Tuesday 7 April 2020

'We pray he will make a quick recovery': Michael Gove says Boris Johnson's intensive care battle is 'truly frightening' as he reveals the PM has been struggling for days - vowing No10 will be honest about his condition

Michael Gove says Boris Johnson's intensive care battle is 'truly frightening'

In a round of broadcast interviews this morning, Cabinet Office minister Mr Gove said Mr Johnson was getting the 'best care'.

'As we speak the PM is in intensive care being looked after by his medical team receiving the very, very best care from the team in St Thomas' and our hopes and prayers are with him and with his family,' he told BBC Breakfast.   

He said Mr Johnson's plight should demonstrate the need to follow social distancing rules, as the virus 'has a malevolence that is truly frightening'. 

Mr Gove played down concerns that the government will be paralysed with the leader out of action, insisting that Mr Johnson had already been on a 'stripped back diary' for days and 'Cabinet is the supreme decision-making body', 

However, he dodged questions about whether Mr Raab has been given crucial national security responsibilities such as control of the nuclear deterrent and military.   

New Prime Ministers usually write 'letters of last resort' to nuclear submarine captains, setting out instructions if the government is wiped out by an enemy strike. However, it is not clear whether Mr Johnson's letters will still apply, or Mr Raab will pen new versions.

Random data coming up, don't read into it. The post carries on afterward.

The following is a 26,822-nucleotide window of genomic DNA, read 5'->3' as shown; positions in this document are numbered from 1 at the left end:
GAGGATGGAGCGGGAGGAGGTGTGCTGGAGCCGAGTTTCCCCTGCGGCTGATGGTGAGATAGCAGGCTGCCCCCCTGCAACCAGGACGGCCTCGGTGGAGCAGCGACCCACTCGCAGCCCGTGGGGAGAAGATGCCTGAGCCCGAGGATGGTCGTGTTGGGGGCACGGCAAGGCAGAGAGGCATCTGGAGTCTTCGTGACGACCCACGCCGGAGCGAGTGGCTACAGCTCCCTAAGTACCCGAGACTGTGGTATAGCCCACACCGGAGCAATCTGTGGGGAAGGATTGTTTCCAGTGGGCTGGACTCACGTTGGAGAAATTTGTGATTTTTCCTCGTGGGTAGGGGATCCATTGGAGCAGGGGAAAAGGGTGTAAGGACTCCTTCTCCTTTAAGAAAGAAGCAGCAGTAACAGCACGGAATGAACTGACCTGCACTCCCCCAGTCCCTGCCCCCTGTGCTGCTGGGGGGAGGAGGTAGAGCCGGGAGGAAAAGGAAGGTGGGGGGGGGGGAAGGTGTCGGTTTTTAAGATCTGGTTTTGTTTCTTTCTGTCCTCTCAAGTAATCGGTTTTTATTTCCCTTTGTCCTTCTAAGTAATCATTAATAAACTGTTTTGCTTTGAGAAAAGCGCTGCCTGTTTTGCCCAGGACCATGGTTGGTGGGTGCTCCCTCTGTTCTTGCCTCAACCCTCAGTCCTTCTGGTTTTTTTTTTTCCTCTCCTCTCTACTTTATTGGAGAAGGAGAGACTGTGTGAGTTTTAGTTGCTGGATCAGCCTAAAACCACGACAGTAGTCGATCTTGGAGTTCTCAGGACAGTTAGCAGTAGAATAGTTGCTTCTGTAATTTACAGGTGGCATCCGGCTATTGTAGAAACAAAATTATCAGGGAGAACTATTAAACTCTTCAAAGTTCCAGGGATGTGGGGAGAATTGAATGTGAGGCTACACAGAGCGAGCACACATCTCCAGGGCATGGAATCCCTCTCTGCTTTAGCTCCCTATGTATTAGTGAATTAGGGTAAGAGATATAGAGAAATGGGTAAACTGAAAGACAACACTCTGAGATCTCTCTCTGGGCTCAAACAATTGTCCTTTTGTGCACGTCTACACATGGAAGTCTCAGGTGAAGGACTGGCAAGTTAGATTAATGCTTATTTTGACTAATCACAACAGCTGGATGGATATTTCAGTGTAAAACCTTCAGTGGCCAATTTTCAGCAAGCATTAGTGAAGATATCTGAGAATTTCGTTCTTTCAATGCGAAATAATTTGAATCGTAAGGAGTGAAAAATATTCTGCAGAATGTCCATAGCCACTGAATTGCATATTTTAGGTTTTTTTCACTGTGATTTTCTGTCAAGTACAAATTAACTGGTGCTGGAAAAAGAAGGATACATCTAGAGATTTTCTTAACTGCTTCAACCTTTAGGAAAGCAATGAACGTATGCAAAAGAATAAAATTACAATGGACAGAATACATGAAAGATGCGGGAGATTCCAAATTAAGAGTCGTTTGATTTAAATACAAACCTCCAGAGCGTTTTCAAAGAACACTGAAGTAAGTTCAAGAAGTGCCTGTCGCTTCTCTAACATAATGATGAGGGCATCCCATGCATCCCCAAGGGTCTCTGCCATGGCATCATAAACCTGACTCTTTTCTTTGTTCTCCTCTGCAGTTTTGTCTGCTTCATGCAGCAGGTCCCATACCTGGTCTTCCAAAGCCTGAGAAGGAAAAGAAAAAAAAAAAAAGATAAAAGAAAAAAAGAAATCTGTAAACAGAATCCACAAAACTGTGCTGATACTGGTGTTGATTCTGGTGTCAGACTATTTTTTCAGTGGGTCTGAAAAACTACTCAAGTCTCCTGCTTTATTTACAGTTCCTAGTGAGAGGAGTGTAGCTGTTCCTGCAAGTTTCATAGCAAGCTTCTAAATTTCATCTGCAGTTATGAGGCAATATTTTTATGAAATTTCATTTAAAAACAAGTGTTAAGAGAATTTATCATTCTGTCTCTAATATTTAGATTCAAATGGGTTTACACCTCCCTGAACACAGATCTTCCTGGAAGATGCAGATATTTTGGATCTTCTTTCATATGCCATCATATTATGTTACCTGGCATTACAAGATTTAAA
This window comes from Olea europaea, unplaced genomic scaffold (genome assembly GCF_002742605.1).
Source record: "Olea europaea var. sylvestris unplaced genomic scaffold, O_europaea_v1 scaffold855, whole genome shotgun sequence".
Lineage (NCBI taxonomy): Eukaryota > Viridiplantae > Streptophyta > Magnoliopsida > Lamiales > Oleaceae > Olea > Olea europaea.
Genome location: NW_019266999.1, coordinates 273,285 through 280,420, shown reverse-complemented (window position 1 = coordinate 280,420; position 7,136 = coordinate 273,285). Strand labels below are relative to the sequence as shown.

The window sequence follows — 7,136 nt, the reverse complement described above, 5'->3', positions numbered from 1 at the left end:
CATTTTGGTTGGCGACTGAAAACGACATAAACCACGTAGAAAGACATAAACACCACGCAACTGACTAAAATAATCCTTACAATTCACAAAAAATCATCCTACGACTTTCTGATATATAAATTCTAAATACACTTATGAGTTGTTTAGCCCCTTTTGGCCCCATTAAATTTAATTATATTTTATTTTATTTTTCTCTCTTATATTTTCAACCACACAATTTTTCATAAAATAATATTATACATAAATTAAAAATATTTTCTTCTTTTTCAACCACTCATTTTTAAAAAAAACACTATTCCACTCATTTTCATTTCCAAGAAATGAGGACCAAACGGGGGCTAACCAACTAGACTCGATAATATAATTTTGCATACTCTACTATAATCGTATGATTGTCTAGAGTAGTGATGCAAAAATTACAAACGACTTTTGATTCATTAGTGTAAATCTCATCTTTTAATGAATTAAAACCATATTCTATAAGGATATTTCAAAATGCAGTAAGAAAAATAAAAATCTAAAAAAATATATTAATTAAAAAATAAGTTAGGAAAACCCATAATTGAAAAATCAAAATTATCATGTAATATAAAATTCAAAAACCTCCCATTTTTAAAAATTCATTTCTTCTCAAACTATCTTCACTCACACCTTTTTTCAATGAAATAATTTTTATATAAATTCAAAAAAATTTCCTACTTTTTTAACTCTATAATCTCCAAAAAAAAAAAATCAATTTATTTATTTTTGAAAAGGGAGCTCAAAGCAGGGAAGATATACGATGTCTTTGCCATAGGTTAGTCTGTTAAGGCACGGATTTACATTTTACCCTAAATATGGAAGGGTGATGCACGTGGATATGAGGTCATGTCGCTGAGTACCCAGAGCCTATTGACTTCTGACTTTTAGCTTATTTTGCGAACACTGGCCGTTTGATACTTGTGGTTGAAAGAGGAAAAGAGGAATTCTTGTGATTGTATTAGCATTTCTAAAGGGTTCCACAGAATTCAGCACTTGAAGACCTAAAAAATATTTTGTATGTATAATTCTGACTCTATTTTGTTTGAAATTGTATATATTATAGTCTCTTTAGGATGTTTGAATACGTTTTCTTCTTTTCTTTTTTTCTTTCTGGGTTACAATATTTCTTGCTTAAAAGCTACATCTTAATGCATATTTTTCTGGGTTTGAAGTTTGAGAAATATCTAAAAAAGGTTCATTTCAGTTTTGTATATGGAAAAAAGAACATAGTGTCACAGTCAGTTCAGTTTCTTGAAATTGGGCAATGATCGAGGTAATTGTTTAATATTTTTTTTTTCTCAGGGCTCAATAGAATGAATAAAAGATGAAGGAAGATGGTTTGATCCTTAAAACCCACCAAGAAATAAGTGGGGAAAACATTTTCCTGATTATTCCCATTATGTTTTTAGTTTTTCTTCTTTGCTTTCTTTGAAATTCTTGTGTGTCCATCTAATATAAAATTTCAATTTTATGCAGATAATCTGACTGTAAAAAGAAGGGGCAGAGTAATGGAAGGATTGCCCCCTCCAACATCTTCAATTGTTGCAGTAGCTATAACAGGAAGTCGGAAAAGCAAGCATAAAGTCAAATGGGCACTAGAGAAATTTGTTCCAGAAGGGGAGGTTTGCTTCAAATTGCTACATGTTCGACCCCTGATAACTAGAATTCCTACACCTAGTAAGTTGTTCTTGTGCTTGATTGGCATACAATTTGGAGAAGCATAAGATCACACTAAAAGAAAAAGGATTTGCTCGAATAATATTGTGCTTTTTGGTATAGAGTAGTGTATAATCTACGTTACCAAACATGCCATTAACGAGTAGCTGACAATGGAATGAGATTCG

MPs have raised an alarm that hostile states such as Russia - which has already been accused of spreading disinformation about Mr Johnson's condition - could try to exploit Britain's 'weakness'. 

General Sir Nick Carter, chief of the defence staff, said the armed forces 'work straight through to the Prime Minister', although he suggested the National Security Council (NSC) will now fill the gap. 

The Queen is being kept informed about Mr Johnson's condition. The monarch appoints the PM, choosing the individual who is best placed to carry a majority in the Commons.

Meanwhile, Donald Trump revealed he has offered to send Mr Johnson experimental drugs to treat his coronavirus.